Introduction: The White Rabbit Nixie Clock
As you can tell from my prior postings, I have a fascination with Nixie tubes, their history, how they operate and the unique look and light they give off, I was lucky enough to have access to aN Epilog laser cutter for this project and now understand how powerful and flexible tool it is for an engineer and artist.
Due to the nature and lifespan of a nixie, I wanted to design a housing which will allow the owner to close it and de energize the 6 time telling Nixie’s, allowing for a longer life of the Nixie tubes.
I started by using a cardboard pattern of all of the components to make up the mechanical moving components, after moving th pivots around to get the most efficient movement without strain or collision I decided the order of the components and the distances of their shared connections to allow parts to move within or round others without conflict.
I made a laser cut prototype of an early version for testing, my early version was to be operated by two servos, one for each side that work together to open the cover. I later opted to Make this a manually operated featured by pushing a bar down to open then closing the top by pushing it closed, I chose this route because it got rid of two servo that would require to be powered and may buzz when open or closed.
I started with cardboard, made 2-3 prototypes of the moving components, marking all the component with issues that needed adjustment, then ordered 0.125” walnut planking from ebay, the actual thickness of the wood was 0.130”, so some minor adjustments had to be made to slots in the parts. I also ordered assorted packs of wood in different thicknesses. Other than wood I used thick and thin cyanoacrilate with its kicker. I ordered hardware from McMaster Carr.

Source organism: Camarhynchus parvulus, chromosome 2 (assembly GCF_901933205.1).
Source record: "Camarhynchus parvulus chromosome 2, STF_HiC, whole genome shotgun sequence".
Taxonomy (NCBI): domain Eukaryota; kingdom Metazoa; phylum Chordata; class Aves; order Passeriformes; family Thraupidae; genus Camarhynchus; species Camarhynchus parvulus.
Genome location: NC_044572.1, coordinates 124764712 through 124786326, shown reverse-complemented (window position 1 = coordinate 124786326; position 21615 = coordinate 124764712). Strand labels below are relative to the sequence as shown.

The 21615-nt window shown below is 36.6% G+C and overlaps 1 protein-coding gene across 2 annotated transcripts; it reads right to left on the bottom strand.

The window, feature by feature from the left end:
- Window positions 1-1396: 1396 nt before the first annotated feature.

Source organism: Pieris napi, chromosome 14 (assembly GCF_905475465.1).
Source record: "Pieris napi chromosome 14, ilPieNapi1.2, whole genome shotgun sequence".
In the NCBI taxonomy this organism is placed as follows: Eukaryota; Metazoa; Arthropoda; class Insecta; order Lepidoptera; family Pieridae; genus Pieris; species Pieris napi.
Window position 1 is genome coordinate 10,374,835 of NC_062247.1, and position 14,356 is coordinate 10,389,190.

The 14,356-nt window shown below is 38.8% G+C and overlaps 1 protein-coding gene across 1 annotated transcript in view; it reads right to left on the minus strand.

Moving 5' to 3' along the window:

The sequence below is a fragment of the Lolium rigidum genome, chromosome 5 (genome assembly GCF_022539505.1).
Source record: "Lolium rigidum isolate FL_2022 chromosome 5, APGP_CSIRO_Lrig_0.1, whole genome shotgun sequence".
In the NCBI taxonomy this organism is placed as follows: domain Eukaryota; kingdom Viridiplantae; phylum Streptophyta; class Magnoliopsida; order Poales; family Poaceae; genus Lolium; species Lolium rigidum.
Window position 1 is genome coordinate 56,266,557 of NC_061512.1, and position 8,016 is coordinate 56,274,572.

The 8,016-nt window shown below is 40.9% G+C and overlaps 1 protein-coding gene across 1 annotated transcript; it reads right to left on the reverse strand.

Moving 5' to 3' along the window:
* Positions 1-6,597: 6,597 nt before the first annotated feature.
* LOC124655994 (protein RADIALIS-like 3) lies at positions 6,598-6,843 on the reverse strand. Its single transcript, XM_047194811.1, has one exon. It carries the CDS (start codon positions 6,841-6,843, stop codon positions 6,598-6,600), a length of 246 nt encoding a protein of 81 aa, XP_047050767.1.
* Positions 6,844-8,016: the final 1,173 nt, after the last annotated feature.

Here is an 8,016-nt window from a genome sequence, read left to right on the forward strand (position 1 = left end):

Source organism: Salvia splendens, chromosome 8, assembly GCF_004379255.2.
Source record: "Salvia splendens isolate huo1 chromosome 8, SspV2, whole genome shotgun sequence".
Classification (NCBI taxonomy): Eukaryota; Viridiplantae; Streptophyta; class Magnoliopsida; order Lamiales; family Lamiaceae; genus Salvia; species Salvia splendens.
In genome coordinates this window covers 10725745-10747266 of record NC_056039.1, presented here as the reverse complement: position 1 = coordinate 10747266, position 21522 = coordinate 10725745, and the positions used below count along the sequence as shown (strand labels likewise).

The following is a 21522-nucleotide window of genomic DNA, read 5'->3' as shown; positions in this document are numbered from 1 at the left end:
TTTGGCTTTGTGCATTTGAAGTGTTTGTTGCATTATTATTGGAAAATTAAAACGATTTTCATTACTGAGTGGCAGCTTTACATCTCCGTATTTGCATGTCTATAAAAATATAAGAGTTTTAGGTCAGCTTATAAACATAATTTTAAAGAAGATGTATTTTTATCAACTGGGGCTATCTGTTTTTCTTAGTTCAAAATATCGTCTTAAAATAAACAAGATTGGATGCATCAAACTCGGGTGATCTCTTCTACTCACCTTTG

Just a quick note, I design for a living and tend to convey more information through imagery so there will be plenty of information in both the text and photo portions of my instructable.
I have tried to cover all angles of the build in every aspect I can think of, thanks for taking the time to look through it.
Step 1: PROTOTYPING
After making my cardboard model and finding satisfying points for movement, I noted the parts, their orders, how and at which points they articulated in relation to each other and the order of the stack.
I started modeling the whole clock in solidworks, all components were to be wood, grain direction and type of wood is very important to the function of all the parts, most importantly the mechanical parts that had to move and take the stress of the mass and movement.